Imagine a class full of teenagers toward the end of the school year. Their topic for the day is a critique of Communism, focused mainly on events that took place a few generations before they were born. The expected picture might be of kids leaning on rows of desks thinking about summer while watching a teacher talk, not energized small groups vying for a chance to give an oral report on what they discussed for the past hour.
For some lucky classrooms in southern California, the latter experience came to their their schools in the form of KlabLab, a education platform that encourages learning through music. KlabLab has developed an interactive lesson plan that gets students to collaborate in making songs and yet still fits the teacher’s curriculum goals.
“It’s a gimmick that gets kids to write a report and give it orally at the end of class,” says KlabLab co-founder Dave Haberman. “They think critically and do more than just regurgitate back the facts.”
Music has a long association with education. Most of the GeekDads and GeekMoms grew up with Schoolhouse Rock being a pleasant interruption between episodes of Scooby Doo and Superfriends. More recent efforts at helping kids learn through song include Vocab Rock, Rock the SAT, and Flocabulary. According to Haberman, educational music traditionally packages the songs in a corny way that turns students off. That is something KlabLab looks to the students to fix.
The Sound of Knowledge
Haberman initially pursued teaching credentials at San Jose State University but left after recognizing limitations in the bureaucratic approach to education that would make it difficult for him to engage students the way he wanted. Already with experience recording an album, he reached out to high school friend Doug Allen, a professional musician and music producer with a social conscience, to help develop a new way to get kids motivated to learn.
“I started writing songs based on the curriculum I was teaching, and the response I got was amazing,” recalls Haberman. “Doug started making songs that sounded like they could have been on the radio, but instead of being about your ex-girlfriend they were about the order of operands or cell structure.”
Haberman leads the in-class workshops and guides students through the process of writing songs. Allen, who created a mobile recording studio in a tour bus, is responsible for an expanding library of original song templates, spanning a half dozen genres including rap, country, reggae, and dubstep. “One of the things I pride myself on,” says Allen, “is having an eclectic taste and the ability to produce different kinds of music.”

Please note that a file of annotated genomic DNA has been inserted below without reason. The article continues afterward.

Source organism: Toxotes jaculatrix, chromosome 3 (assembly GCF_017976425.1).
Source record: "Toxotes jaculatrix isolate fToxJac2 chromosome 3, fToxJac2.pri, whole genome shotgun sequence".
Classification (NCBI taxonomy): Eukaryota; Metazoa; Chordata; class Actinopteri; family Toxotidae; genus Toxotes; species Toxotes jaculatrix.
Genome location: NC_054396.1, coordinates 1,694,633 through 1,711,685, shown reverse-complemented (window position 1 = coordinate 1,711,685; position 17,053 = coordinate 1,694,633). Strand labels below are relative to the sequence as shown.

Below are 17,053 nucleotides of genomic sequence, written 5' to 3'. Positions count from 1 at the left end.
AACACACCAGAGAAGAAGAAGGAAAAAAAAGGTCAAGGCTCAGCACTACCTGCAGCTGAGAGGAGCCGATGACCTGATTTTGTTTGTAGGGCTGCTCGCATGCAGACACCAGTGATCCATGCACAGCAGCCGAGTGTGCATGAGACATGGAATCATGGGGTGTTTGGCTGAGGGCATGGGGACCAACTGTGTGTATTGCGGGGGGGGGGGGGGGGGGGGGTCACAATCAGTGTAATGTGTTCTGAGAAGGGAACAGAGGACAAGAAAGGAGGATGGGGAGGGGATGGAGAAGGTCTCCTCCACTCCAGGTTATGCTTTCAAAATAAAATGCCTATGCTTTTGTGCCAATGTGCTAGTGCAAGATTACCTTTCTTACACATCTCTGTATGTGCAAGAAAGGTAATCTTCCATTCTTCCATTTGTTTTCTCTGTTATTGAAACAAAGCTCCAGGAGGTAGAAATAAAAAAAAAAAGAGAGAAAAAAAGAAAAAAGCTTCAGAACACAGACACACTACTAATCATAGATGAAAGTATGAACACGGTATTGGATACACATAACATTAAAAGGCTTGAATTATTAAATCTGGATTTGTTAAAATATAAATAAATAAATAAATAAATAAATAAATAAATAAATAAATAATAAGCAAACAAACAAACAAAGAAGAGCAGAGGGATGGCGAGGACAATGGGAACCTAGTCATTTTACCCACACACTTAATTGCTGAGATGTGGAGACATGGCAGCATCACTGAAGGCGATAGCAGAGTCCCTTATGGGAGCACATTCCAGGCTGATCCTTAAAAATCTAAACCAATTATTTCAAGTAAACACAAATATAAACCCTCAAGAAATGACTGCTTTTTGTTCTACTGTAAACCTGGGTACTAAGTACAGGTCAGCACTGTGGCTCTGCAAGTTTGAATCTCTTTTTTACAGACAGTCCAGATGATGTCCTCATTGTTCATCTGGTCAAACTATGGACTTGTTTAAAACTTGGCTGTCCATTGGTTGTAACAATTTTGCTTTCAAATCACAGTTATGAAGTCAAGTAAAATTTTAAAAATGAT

The constraint of a couple dozen pre-tracked songs doesn’t limit creativity. It may inspire it. Allen points to one hip-hop template that has been used repeatedly, but with different subject matter, lyrics and choruses.
“They felt like completely different songs,” says Allen. “That’s one of the more concrete things we have to prove that this creative thing works.”
Haberman works directly with teachers to ensure the activity fits the pedagogy: “The teachers would say, ‘What do you want from me?’ I would have to turn it around and say, ‘Actually, what do you want from me? I want to write this in a way you don’t have to even think about how to incorporate it into your lesson plan.'”
Before entering the class, KlabLab solicits input to understand both what the teacher is trying to communicate and the music preferences of the students. Upon arrival, Haberman helps break the class into groups of four students, each with a particular role — engineer (records all the lyrical ideas), manager (keeps the group on task), producer (make sure lyrics are on topic), and artist (performs their song). The small groups vigorously discuss the subject of the day for an hour before any recording begins.